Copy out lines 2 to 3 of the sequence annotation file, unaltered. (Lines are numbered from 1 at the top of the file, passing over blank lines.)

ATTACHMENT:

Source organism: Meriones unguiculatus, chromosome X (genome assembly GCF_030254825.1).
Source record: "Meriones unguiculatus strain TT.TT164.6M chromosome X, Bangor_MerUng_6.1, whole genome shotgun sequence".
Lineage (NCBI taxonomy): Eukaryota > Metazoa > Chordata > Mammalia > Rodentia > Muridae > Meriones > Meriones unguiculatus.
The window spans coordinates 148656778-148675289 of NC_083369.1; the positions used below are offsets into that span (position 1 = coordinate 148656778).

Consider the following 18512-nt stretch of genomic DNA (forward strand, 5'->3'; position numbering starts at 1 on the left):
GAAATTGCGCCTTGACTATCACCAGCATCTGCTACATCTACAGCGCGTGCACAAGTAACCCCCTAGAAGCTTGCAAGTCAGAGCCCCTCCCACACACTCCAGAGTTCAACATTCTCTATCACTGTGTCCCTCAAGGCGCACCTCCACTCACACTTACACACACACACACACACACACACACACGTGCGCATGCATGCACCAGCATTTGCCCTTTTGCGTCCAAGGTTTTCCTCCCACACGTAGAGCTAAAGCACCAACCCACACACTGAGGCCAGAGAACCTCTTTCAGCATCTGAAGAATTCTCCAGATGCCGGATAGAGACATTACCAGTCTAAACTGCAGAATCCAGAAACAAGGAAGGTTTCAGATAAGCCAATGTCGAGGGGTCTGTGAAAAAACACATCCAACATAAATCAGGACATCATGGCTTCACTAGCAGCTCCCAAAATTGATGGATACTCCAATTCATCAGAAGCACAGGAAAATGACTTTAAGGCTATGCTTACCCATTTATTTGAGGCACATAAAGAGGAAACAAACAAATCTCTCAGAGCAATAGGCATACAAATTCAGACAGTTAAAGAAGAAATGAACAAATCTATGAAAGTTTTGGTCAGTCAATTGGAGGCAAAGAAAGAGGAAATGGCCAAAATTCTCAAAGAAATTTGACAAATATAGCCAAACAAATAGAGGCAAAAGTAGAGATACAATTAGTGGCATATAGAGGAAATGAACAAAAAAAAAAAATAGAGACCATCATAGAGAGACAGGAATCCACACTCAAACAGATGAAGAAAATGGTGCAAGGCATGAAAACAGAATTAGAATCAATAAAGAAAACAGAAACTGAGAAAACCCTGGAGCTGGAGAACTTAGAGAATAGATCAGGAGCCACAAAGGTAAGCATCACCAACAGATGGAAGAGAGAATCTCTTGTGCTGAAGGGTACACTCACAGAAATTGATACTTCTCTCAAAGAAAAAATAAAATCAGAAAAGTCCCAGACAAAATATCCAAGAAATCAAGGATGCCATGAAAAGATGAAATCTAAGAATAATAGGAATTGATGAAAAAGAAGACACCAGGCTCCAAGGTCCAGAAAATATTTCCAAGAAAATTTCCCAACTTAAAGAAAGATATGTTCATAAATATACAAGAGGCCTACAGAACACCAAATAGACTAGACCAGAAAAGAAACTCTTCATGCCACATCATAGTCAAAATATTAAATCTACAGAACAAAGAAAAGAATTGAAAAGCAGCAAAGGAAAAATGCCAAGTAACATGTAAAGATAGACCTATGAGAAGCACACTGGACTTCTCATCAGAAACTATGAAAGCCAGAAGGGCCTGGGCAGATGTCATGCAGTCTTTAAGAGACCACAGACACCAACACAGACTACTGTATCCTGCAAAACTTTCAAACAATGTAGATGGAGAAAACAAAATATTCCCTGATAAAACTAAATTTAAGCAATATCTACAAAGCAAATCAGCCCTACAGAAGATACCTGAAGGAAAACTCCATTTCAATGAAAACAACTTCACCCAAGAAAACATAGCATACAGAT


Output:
Source record: "Meriones unguiculatus strain TT.TT164.6M chromosome X, Bangor_MerUng_6.1, whole genome shotgun sequence".
Lineage (NCBI taxonomy): Eukaryota > Metazoa > Chordata > Mammalia > Rodentia > Muridae > Meriones > Meriones unguiculatus.